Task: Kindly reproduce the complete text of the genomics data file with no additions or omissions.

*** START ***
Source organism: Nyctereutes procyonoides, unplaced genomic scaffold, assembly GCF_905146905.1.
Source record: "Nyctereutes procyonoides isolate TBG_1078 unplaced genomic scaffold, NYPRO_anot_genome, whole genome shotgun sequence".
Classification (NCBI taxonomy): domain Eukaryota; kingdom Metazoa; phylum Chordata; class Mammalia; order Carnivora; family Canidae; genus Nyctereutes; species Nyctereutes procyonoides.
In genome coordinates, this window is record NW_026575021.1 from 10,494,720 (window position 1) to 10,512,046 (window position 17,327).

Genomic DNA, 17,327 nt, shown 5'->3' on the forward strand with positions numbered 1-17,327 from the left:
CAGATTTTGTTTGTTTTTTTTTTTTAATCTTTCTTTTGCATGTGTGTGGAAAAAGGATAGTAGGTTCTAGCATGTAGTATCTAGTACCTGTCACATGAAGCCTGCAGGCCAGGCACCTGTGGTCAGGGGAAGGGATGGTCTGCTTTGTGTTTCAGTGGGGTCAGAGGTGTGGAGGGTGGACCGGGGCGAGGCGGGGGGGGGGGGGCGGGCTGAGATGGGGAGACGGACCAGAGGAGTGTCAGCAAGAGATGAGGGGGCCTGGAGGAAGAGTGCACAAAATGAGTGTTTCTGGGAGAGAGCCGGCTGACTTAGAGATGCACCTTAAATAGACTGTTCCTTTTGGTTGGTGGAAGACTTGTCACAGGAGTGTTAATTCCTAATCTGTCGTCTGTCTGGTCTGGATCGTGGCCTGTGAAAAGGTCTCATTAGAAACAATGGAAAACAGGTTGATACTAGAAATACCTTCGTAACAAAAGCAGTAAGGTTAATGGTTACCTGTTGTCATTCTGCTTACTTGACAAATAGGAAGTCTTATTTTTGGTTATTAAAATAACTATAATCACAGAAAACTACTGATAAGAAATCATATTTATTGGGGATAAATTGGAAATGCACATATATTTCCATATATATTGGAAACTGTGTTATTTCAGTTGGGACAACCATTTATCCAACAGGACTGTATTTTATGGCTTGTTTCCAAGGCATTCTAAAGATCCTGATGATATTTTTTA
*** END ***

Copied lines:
Source organism: Nyctereutes procyonoides, unplaced genomic scaffold, assembly GCF_905146905.1.
Source record: "Nyctereutes procyonoides isolate TBG_1078 unplaced genomic scaffold, NYPRO_anot_genome, whole genome shotgun sequence".
Classification (NCBI taxonomy): domain Eukaryota; kingdom Metazoa; phylum Chordata; class Mammalia; order Carnivora; family Canidae; genus Nyctereutes; species Nyctereutes procyonoides.
In genome coordinates, this window is record NW_026575021.1 from 10,494,720 (window position 1) to 10,512,046 (window position 17,327).

Genomic DNA, 17,327 nt, shown 5'->3' on the forward strand with positions numbered 1-17,327 from the left:
CAGATTTTGTTTGTTTTTTTTTTTTAATCTTTCTTTTGCATGTGTGTGGAAAAAGGATAGTAGGTTCTAGCATGTAGTATCTAGTACCTGTCACATGAAGCCTGCAGGCCAGGCACCTGTGGTCAGGGGAAGGGATGGTCTGCTTTGTGTTTCAGTGGGGTCAGAGGTGTGGAGGGTGGACCGGGGCGAGGCGGGGGGGGGGGGGCGGGCTGAGATGGGGAGACGGACCAGAGGAGTGTCAGCAAGAGATGAGGGGGCCTGGAGGAAGAGTGCACAAAATGAGTGTTTCTGGGAGAGAGCCGGCTGACTTAGAGATGCACCTTAAATAGACTGTTCCTTTTGGTTGGTGGAAGACTTGTCACAGGAGTGTTAATTCCTAATCTGTCGTCTGTCTGGTCTGGATCGTGGCCTGTGAAAAGGTCTCATTAGAAACAATGGAAAACAGGTTGATACTAGAAATACCTTCGTAACAAAAGCAGTAAGGTTAATGGTTACCTGTTGTCATTCTGCTTACTTGACAAATAGGAAGTCTTATTTTTGGTTATTAAAATAACTATAATCACAGAAAACTACTGATAAGAAATCATATTTATTGGGGATAAATTGGAAATGCACATATATTTCCATATATATTGGAAACTGTGTTATTTCAGTTGGGACAACCATTTATCCAACAGGACTGTATTTTATGGCTTGTTTCCAAGGCATTCTAAAGATCCTGATGATATTTTTTA